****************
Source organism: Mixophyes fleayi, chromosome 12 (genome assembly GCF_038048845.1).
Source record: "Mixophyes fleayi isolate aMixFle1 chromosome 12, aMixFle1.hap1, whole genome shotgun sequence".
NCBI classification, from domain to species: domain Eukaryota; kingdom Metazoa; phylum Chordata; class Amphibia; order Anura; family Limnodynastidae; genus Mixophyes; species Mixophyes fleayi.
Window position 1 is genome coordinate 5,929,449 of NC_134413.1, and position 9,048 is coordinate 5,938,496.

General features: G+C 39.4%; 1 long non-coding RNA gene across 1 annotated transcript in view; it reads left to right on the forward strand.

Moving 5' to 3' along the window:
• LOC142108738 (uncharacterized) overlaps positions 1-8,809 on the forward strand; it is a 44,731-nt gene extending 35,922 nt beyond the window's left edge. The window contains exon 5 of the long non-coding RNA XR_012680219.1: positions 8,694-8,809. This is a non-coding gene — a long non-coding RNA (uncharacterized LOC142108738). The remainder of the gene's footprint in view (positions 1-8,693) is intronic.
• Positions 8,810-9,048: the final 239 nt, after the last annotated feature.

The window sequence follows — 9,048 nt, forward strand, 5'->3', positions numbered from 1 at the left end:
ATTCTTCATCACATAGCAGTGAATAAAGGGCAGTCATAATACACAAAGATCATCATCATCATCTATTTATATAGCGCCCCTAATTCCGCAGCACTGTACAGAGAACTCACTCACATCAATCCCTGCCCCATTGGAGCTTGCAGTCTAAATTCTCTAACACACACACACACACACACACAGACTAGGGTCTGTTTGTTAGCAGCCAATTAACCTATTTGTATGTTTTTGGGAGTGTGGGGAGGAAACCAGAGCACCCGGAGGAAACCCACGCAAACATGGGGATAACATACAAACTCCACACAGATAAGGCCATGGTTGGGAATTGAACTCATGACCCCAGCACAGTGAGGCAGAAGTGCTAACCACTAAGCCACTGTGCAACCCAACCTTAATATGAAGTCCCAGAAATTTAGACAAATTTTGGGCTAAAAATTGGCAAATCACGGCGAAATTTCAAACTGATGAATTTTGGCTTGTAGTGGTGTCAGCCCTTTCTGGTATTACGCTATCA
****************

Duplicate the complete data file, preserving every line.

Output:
Source organism: Mixophyes fleayi, chromosome 12 (genome assembly GCF_038048845.1).
Source record: "Mixophyes fleayi isolate aMixFle1 chromosome 12, aMixFle1.hap1, whole genome shotgun sequence".
NCBI classification, from domain to species: domain Eukaryota; kingdom Metazoa; phylum Chordata; class Amphibia; order Anura; family Limnodynastidae; genus Mixophyes; species Mixophyes fleayi.
Window position 1 is genome coordinate 5,929,449 of NC_134413.1, and position 9,048 is coordinate 5,938,496.

General features: G+C 39.4%; 1 long non-coding RNA gene across 1 annotated transcript in view; it reads left to right on the forward strand.

Moving 5' to 3' along the window:
• LOC142108738 (uncharacterized) overlaps positions 1-8,809 on the forward strand; it is a 44,731-nt gene extending 35,922 nt beyond the window's left edge. The window contains exon 5 of the long non-coding RNA XR_012680219.1: positions 8,694-8,809. This is a non-coding gene — a long non-coding RNA (uncharacterized LOC142108738). The remainder of the gene's footprint in view (positions 1-8,693) is intronic.
• Positions 8,810-9,048: the final 239 nt, after the last annotated feature.

The window sequence follows — 9,048 nt, forward strand, 5'->3', positions numbered from 1 at the left end:
ATTCTTCATCACATAGCAGTGAATAAAGGGCAGTCATAATACACAAAGATCATCATCATCATCTATTTATATAGCGCCCCTAATTCCGCAGCACTGTACAGAGAACTCACTCACATCAATCCCTGCCCCATTGGAGCTTGCAGTCTAAATTCTCTAACACACACACACACACACACACAGACTAGGGTCTGTTTGTTAGCAGCCAATTAACCTATTTGTATGTTTTTGGGAGTGTGGGGAGGAAACCAGAGCACCCGGAGGAAACCCACGCAAACATGGGGATAACATACAAACTCCACACAGATAAGGCCATGGTTGGGAATTGAACTCATGACCCCAGCACAGTGAGGCAGAAGTGCTAACCACTAAGCCACTGTGCAACCCAACCTTAATATGAAGTCCCAGAAATTTAGACAAATTTTGGGCTAAAAATTGGCAAATCACGGCGAAATTTCAAACTGATGAATTTTGGCTTGTAGTGGTGTCAGCCCTTTCTGGTATTACGCTATCA